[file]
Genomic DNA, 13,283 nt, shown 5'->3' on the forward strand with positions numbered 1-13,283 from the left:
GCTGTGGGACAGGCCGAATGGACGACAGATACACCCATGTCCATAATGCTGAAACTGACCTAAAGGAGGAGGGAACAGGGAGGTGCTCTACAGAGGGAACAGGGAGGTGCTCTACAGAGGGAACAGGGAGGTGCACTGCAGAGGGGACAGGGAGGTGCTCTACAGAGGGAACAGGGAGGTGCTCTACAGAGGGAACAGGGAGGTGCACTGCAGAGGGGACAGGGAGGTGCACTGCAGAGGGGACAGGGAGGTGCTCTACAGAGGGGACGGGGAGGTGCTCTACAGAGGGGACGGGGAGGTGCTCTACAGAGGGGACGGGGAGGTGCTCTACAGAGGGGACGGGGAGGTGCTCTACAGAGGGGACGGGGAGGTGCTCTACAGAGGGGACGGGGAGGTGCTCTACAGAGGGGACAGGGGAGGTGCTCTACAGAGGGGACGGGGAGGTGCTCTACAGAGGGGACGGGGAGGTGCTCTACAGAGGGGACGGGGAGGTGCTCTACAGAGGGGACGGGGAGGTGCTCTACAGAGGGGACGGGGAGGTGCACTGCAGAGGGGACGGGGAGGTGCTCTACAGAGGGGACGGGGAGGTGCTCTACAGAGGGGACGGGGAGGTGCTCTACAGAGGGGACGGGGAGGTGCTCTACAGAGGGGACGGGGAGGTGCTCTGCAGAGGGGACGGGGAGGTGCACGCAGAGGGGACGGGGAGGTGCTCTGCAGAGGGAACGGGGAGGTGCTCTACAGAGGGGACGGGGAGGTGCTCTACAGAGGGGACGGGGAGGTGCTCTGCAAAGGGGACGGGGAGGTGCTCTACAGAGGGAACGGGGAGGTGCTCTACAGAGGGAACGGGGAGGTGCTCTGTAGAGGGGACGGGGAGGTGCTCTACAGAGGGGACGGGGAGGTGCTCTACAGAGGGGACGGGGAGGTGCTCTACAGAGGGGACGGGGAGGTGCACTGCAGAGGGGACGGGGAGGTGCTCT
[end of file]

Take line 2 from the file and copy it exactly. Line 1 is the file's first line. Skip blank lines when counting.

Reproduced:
GCTGTGGGACAGGCCGAATGGACGACAGATACACCCATGTCCATAATGCTGAAACTGACCTAAAGGAGGAGGGAACAGGGAGGTGCTCTACAGAGGGAACAGGGAGGTGCTCTACAGAGGGAACAGGGAGGTGCACTGCAGAGGGGACAGGGAGGTGCTCTACAGAGGGAACAGGGAGGTGCTCTACAGAGGGAACAGGGAGGTGCACTGCAGAGGGGACAGGGAGGTGCACTGCAGAGGGGACAGGGAGGTGCTCTACAGAGGGGACGGGGAGGTGCTCTACAGAGGGGACGGGGAGGTGCTCTACAGAGGGGACGGGGAGGTGCTCTACAGAGGGGACGGGGAGGTGCTCTACAGAGGGGACGGGGAGGTGCTCTACAGAGGGGACGGGGAGGTGCTCTACAGAGGGGACAGGGGAGGTGCTCTACAGAGGGGACGGGGAGGTGCTCTACAGAGGGGACGGGGAGGTGCTCTACAGAGGGGACGGGGAGGTGCTCTACAGAGGGGACGGGGAGGTGCTCTACAGAGGGGACGGGGAGGTGCACTGCAGAGGGGACGGGGAGGTGCTCTACAGAGGGGACGGGGAGGTGCTCTACAGAGGGGACGGGGAGGTGCTCTACAGAGGGGACGGGGAGGTGCTCTACAGAGGGGACGGGGAGGTGCTCTGCAGAGGGGACGGGGAGGTGCACGCAGAGGGGACGGGGAGGTGCTCTGCAGAGGGAACGGGGAGGTGCTCTACAGAGGGGACGGGGAGGTGCTCTACAGAGGGGACGGGGAGGTGCTCTGCAAAGGGGACGGGGAGGTGCTCTACAGAGGGAACGGGGAGGTGCTCTACAGAGGGAACGGGGAGGTGCTCTGTAGAGGGGACGGGGAGGTGCTCTACAGAGGGGACGGGGAGGTGCTCTACAGAGGGGACGGGGAGGTGCTCTACAGAGGGGACGGGGAGGTGCACTGCAGAGGGGACGGGGAGGTGCTCT